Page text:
To her aunts this arrangement was a sheer joy; their niece had become almost indispensable to them, and they welcomed her most cordially, as did her grandmother, whose favourite she had always been. To the young girl herself, however, it was a sad life; she felt keenly her mother's death and the separation from her father, feeling his sacrifice almost more than that entailed on herself. Above all, she missed the old quiet home life, where she had been accustomed to so much liberty for the performance of her religious duties, and where she was able to indulge her love of solitude and silence.

Now, of necessity, she was from morning till night in the shop, where her winning manners and bright happy smile attracted many customers, and the business increased wonderfully. The very way she bowed to acquaintances in the street made them eager to see her again, and many came to buy who were drawn there by the charm of the niece rather than by the goods of the aunts.

In order to secure her daily Mass and Communion, Marie had to rise very early, and a friend of those days tells us how each morning, sometimes even before daylight in winter, she used to see the young girl hurrying along to the Church of the Madeleine, either alone or accompanied by a servant with whom she had already been to the market for the household provisions. It was at the Madeleine that Marie first became acquainted with the Redemptorist Fathers, one of whom especially was to have so much influence on her and her future life.

Old Madame Kebers was nearly at the end of her long life, and Marie devoted herself particularly to cheering the lonely hours of the old lady and to mending her gloves, for it had become a joke in the family how she was continually wearing out her gloves. One day Marie said to her laughingly, "Grandmother, I know how you wear out so many gloves; it is because you are saying your rosary from morning till night, in the streets as well as the long time you stay in church." The grandmother flushed very red, saying, "Well, say nothing to the others; I will go on saying the Aves and pray for you, and do you go on stopping the holes."

To her grandmother also Marie's music was a great solace, as it was to an old aunt, a sister of Monsieur van Eeckhoudt's, whom she often visited. Though not really old, this aunt was quite blind, and her life was very desolate; the visits of her niece became her one joy, and she seemed to spend her whole time listening for Marie's step upon the stair.

In 1900 the second big sorrow of her life came to Marie; her father died. Though perhaps the void made by his loss was not so great as that when her mother was taken from her, yet she felt the loss keenly, and, as in the former case, her grief was all the more profound that it was the more undemonstrative.

Her sister tells us that up till now Marie had said little or nothing about her religious vocation, knowing how much pain her decision would cause her parents. On her declaring her intention at the time of her mother's death, her aunts had vigorously combated the suggestion and she had much to suffer in consequence.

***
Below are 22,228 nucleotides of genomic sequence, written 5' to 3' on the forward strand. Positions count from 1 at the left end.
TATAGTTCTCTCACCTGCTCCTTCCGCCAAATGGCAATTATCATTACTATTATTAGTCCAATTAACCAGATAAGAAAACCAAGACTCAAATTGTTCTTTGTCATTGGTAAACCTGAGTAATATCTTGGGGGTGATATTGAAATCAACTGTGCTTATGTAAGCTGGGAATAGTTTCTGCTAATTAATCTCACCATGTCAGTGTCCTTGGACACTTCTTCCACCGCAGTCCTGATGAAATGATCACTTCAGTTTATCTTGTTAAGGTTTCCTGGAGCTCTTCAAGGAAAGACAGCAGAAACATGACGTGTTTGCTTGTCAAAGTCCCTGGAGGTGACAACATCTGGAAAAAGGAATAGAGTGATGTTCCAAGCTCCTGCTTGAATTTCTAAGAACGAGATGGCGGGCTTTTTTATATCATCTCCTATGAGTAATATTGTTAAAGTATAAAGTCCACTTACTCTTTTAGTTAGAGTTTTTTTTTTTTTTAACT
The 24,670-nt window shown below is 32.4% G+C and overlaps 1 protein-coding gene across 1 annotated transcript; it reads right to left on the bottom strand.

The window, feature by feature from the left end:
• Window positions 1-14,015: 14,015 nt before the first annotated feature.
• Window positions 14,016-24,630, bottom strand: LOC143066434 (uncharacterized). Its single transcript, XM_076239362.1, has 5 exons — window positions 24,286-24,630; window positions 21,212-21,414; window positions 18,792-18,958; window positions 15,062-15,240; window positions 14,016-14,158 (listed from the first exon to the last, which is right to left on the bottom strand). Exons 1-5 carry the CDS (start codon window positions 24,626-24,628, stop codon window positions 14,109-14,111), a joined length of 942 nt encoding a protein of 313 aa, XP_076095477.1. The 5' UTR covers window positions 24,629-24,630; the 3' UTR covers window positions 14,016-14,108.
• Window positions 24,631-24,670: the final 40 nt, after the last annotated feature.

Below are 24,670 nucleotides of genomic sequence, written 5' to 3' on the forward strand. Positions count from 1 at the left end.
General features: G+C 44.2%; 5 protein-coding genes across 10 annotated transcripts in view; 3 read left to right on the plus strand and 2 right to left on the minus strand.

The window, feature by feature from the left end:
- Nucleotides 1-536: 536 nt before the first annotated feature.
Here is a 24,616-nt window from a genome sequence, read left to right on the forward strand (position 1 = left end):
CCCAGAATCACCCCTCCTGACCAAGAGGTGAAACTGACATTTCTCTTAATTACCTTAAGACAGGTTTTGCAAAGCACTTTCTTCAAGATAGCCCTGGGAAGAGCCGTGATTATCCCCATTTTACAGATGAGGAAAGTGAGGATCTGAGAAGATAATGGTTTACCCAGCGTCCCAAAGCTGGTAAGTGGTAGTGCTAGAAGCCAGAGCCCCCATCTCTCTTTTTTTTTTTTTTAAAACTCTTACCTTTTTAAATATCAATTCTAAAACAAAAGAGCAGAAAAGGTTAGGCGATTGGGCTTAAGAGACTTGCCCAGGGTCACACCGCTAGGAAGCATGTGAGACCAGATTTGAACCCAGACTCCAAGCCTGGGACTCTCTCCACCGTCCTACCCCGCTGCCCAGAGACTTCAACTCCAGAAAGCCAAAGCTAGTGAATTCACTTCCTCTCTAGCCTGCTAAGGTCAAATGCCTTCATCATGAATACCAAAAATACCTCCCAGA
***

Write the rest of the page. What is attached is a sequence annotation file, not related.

Still more alone when the house in the Rue Haute was finally given up, she again made known her intention, and her resolution was backed by the authority of her director, Father Strybol, C.SS.R., who stood high in the opinion of all Brussels for his sanctity and rectitude of judgement. All was to no purpose, and Marie had still many a bad quarter of an hour to pass through before she could spread her wings and fly away to the desert.

In 1899 Mathilde van Eeckhoudt married, and not long after her brother-in-law wished to make the ties between the two families still stronger by himself marrying Marie, and for this purpose he sought the mediation of her sister; but more forcibly than ever she declared her intention of never having any other spouse than a Heavenly one. She waited and prayed, and showed her aunts more deference and amiability than ever, and at last even they became convinced that it was useless any longer to thwart her desires. Yet it was not without much pain and many regrets that they at last gave way before the persuasion of Marie's director, and gave their consent to the niece's entering a convent.

Unknown to them, she had already four years previously paid a hurried visit to the home of her choice; this was the convent of the Redemptoristines at Malines. A friend of Marie's tells us that she had for some years marked her separation from the world by dressing herself like a servant. This can have been no small mortification for a young, sensitive girl in a stylish capital like Brussels.

At last, on February 18, 1900, Marie, accompanied by her Aunt Bertha, set out for the promised land, where two other young ladies were to join her and together start on the road of religious life. So great was the young girl's joy at arriving at her destination that her aunt was quite overcome at the thought of how by every means, gentle and otherwise, they had tried to hinder the achievement of this object. "Oh, Marie!" she exclaimed, "we did behave badly; if I had to live this time again I would behave very differently."

Marie always entertained great affection for her aunts, especially Mlle. Bertha, and never, even to the one who was the confidante of her most intimate thoughts, did she ever complain or cast any reflection on the two ladies. †